“The game in Indiana really showed me a lot about him … I saw the way he and Chuck were managing defending the pick-and-roll, communicating in a tough, tight situation of a game, and that just showed that he has a very good awareness late in games (of) what needs to be done and how to do it,” says Smart. “The guy’s a big shot-maker late in the game and his defensive awareness heightens at that time.”
Smart notes the second unit’s ability to get stops has been as integral to the lineup’s success as the guards’ shooting prowess.
The Kings leader notes while Thornton has been renowned by his peers for scoring, the coaching staff has been pleased with his development as a defender.
“I’m asking for more – you have to give us more than the effort you’ve had over your career, and I think he’s done it,” says Smart. “He was a top guy (on Monday) defensively, the way he worked, so everything is moving in a positive direction for him on both sides of the ball.”
In the fourth quarter, the head coach mainly abides by his defensive grade sheets – topped by Hayes – in order to decide which players will remain on the floor to close out the game.
“(Defense) doesn’t just mean guarding your individual person one-on-one – it means knowing when you have to make a decision to (make a) switch that hasn’t been called, knowing when you have to make a decision to leave your man for help of something else,” explains Smart, noting instances where Hayes has made game-changing plays. “Chuck is so aware of all those things – when it comes down to guarding someone, he’s a great post defender and communicator.”
Hayes explains his key to repeatedly shutting down All-Stars such as David West and David Lee is crowding them and paying close attention to frequent adjustments by opposing coaches.
“I make it so hard for them to score in the post, they set a lot of pick-and-rolls with my man so I can come off their body and give them space,” he says. “If I realize the pick-and-roll is just a fake or a bluff, then I won’t help on the pick-and-roll. I’ll give my point guard a little bit of help, but as soon as they kick it to (my man), I’m taking away his space.”
For Cousins, Hayes has served as an encyclopedic source of valuable information on rival big men.
“When I need to know about a matchup or when I need advice on a player, that’s who I go to – Chuck,” says Cousins. “(Monday) was my first time ever playing Andrew Bogut. Chuck told me to do this and that, what (Bogut) likes to do on this or that block. He told me he shoots his hooks with his left hand, but he goes to the free throw line and shoots with his right hand.”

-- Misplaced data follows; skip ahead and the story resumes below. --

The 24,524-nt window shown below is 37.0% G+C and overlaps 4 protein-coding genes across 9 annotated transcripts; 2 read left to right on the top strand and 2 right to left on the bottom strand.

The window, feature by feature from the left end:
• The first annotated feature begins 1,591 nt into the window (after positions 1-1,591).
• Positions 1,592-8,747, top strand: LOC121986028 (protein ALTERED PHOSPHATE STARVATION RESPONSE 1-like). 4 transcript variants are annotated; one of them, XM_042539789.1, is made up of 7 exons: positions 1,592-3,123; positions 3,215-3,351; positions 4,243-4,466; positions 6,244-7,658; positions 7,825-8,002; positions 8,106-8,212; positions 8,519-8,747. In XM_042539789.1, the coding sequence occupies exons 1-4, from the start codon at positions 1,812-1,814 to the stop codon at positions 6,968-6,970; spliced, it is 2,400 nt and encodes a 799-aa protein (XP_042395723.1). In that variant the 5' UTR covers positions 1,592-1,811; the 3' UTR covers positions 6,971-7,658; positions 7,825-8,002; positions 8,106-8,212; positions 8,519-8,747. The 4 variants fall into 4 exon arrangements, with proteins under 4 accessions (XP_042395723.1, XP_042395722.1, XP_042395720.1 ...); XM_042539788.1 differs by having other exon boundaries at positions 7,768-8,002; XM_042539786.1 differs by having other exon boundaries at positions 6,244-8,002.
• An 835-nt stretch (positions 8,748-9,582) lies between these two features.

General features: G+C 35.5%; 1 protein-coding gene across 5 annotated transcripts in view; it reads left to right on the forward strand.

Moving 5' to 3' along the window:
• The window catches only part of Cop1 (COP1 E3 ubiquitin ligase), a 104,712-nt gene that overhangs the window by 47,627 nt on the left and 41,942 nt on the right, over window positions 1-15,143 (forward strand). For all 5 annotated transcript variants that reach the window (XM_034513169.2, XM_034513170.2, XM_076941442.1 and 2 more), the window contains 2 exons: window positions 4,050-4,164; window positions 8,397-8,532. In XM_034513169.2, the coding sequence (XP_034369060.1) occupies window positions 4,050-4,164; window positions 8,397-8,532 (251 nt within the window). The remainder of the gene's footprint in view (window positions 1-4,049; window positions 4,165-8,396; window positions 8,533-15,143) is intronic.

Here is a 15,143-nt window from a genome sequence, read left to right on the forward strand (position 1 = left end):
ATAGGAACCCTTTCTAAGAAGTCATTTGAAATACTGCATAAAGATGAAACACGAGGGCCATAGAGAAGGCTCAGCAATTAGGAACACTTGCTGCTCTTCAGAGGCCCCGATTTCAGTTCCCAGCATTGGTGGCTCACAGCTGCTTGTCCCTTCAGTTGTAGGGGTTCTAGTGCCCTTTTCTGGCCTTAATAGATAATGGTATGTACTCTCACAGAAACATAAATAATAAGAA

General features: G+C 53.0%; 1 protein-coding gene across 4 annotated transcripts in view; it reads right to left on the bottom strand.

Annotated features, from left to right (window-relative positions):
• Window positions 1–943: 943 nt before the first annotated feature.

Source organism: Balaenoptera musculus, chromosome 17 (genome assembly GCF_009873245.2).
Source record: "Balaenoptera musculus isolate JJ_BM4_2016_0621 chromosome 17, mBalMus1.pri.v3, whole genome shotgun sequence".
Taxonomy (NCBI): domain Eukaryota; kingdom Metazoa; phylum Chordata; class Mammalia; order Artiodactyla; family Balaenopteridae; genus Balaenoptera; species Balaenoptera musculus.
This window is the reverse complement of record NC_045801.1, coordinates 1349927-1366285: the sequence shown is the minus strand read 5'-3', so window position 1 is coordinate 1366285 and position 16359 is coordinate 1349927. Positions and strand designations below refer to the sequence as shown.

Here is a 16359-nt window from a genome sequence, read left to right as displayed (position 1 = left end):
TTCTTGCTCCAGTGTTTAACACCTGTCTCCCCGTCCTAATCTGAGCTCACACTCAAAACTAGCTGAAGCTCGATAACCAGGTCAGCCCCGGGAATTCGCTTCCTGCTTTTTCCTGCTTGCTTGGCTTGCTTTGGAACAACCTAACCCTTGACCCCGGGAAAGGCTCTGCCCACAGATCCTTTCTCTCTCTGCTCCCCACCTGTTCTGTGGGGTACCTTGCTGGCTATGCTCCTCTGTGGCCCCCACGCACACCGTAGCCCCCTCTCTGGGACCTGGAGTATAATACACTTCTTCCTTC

As one of the leaders on the youthful Kings, Hayes is oftentimes approached by teammates for advice. The Kentucky product recalls recently telling rookie Thomas Robinson to listen to play calls for key words such as “Post Four” or “Punch Four” to understand when his counterpart will attack the paint.
“My job on the defensive end in the fourth quarter is to be that linebacker or that free safety to tell guys what to expect, where to go, whose help is whose,” says No. 42.
Coach Smart believes his closers have found success in late-game situations because they’ve embraced the challenge on both ends.
“(Hall of Fame Coach and current TV analyst) Hubie Brown talked about the pressure of the moment,” says Smart. “Those coaches and those players who can thrive in the pressure of the moment, those are the ones that succeed.”
– Late in the fourth quarter of Sacramento’s season opener in Chicago, Brooks forced a turnover and dove for the loose ball, hitting his face on the hardwood and chipping one of his front teeth.
The guard reveals he never considered heading to the locker room, instead staying in the game and later hitting a key lay-up.
“I had to go out there and play,” he says matter-of-factly.
On Tuesday, Brooks finally had the broken tooth fixed by a Sacramento-area dentist – three games after the painful incident.
Asked about the procedure, a stoic Brooks chuckled when he summed it up simply.
“It went well.”
What Kings lineup do you want to see on-court in the final minutes of a close game?